Sunday, 20 July 2014

Respect for Manual Labourers

Over the past couple of days I’ve been helping the fella out weeding a sugar beet field. After day one (four hours of work), I was feeling tentatively optimistic about the whole situation. My lower back was aching a bit, and I felt very aware of closing my hand in a way I’m not normally. But I went to bed feeling mostly okay. Waking up the next morning, however, was painful.

It wasn’t helped by the fact the alarm went off at 5am. We were up and in the field by 5:45. Although it was a lot cooler than the day before, it was also a lot damper, so by 8am my glove was soaked through, my hands were wrinkled and pruney, and my shorts were sticking to my legs. The sun got out hotter, and I dried off. I was tired by the end of it, but I felt like I could have done another hour of work if I’d needed to.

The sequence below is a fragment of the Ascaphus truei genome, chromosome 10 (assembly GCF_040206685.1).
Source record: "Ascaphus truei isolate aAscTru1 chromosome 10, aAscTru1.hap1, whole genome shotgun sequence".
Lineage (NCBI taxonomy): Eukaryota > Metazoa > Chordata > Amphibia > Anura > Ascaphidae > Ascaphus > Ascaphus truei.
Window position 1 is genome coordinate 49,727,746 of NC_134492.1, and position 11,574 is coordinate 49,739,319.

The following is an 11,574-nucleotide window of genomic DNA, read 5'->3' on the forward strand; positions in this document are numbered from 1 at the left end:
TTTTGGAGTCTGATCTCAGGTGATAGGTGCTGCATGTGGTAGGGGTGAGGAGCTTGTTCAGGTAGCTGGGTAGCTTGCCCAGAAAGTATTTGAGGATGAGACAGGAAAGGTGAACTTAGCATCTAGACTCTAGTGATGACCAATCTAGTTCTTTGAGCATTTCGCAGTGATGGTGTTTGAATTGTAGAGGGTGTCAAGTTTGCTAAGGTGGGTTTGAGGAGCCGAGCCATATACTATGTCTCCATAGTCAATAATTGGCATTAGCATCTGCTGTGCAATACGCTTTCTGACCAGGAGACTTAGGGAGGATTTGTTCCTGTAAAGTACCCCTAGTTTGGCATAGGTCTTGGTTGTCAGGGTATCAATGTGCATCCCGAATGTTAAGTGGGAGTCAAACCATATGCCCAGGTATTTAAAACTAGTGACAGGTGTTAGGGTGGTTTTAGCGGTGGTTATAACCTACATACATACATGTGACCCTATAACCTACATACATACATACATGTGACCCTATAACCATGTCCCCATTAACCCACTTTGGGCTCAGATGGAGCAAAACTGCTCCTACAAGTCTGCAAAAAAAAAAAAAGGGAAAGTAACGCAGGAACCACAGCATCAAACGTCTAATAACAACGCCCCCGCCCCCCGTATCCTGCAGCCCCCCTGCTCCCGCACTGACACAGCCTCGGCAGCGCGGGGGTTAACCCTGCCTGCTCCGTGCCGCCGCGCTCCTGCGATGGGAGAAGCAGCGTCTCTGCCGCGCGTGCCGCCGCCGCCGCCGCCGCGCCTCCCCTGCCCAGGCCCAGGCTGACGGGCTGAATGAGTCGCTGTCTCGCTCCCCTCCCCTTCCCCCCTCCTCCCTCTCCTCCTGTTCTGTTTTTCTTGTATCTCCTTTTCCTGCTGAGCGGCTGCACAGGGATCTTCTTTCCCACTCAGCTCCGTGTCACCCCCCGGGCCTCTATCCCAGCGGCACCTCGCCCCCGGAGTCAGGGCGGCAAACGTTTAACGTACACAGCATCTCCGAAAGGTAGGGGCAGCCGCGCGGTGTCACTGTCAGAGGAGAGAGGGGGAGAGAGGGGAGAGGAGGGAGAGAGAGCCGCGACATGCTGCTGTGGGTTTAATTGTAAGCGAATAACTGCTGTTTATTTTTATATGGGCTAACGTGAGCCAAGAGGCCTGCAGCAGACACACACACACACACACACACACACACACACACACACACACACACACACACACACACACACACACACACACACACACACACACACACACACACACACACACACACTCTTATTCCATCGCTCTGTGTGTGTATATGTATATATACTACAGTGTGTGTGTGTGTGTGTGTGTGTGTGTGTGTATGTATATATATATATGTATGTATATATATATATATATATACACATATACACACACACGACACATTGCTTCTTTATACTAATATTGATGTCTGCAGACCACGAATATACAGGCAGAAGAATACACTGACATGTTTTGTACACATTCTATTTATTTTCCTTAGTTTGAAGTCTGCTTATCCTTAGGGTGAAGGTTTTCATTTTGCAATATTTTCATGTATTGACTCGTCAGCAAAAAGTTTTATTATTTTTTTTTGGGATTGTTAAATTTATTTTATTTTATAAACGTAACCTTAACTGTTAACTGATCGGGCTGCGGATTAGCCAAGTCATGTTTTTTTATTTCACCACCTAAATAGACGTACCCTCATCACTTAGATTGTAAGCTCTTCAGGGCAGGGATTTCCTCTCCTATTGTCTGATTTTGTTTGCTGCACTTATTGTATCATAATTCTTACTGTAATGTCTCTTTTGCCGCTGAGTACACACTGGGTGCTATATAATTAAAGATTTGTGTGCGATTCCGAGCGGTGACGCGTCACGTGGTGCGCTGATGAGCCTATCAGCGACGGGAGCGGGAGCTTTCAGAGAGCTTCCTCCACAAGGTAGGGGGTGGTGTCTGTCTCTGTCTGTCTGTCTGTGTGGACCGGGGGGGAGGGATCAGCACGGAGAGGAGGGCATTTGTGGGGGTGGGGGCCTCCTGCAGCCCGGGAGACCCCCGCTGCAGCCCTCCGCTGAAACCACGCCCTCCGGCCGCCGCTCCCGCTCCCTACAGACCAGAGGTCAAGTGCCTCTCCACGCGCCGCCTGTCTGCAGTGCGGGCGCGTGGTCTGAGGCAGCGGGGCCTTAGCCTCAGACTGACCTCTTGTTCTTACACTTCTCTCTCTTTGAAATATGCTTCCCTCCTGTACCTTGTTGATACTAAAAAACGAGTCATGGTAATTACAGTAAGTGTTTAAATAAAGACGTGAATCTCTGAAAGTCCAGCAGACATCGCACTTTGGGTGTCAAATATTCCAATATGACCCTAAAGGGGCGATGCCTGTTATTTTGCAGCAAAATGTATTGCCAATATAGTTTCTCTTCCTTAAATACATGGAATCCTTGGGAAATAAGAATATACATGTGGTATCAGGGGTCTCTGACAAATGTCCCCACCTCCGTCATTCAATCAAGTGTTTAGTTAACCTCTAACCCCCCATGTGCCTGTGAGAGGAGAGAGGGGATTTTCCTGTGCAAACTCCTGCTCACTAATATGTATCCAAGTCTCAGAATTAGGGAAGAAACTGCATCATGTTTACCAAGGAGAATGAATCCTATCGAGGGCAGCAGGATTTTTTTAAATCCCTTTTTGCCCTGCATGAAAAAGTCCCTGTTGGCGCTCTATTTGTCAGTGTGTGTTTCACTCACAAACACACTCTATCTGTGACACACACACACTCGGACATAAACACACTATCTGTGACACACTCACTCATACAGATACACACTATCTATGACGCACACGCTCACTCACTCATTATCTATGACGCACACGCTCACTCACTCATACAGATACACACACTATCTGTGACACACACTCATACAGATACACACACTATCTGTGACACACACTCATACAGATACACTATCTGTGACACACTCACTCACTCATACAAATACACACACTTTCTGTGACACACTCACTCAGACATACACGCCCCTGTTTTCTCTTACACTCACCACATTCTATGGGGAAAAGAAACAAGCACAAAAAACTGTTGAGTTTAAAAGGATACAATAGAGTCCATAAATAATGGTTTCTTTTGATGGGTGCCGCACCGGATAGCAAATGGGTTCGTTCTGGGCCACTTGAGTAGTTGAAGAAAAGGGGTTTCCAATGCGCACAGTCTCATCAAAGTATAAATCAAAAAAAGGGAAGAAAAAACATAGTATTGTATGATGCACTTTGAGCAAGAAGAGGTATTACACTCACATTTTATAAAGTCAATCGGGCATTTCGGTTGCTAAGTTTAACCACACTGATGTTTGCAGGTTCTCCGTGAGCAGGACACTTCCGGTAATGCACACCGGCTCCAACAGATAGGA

By the time we’d got back to his and had a shower, it was a different story all together.

My back was seizing up, my hands, wrists and elbows ached, but nothing was as bad as my legs. My hamstrings hurt with every step. I went home (rather than going to the beach with him and some mates) and slept on the sofa for three hours (a feat for me as I find it really hard to nap).

The next day (after a somewhat disturbed sleep due to the crazy thunderstorms) I went to the city with my family. Big mistake. Walking hurt. A lot. So much so that I felt physically sick as I sat in the car on the way home. Once home I napped again, this time only for an hour and a half. I couldn’t believe I was still so physically exhausted. I went round a mates in the late afternoon, and was amazed about how awake the fella was.

It’s now two days after my last day of weeding, and although my legs still hurt they are a lot better than yesterday. I’m expected to do another (albeit shorter) shift in the fields tomorrow, and I’m not looking forward to it.

What has all this taught me? I always knew manual labour was hard, but, rather naively, I forgot about the after effects of it. It turns out that the work itself isn’t so bad – the morning after is a different story! Part of me thinks that if I’d carried on and worked the next day I wouldn’t have been so bad, but truth be told I am grateful for the rest, and have buckets of respect for manual labourers who work five or six days a week.

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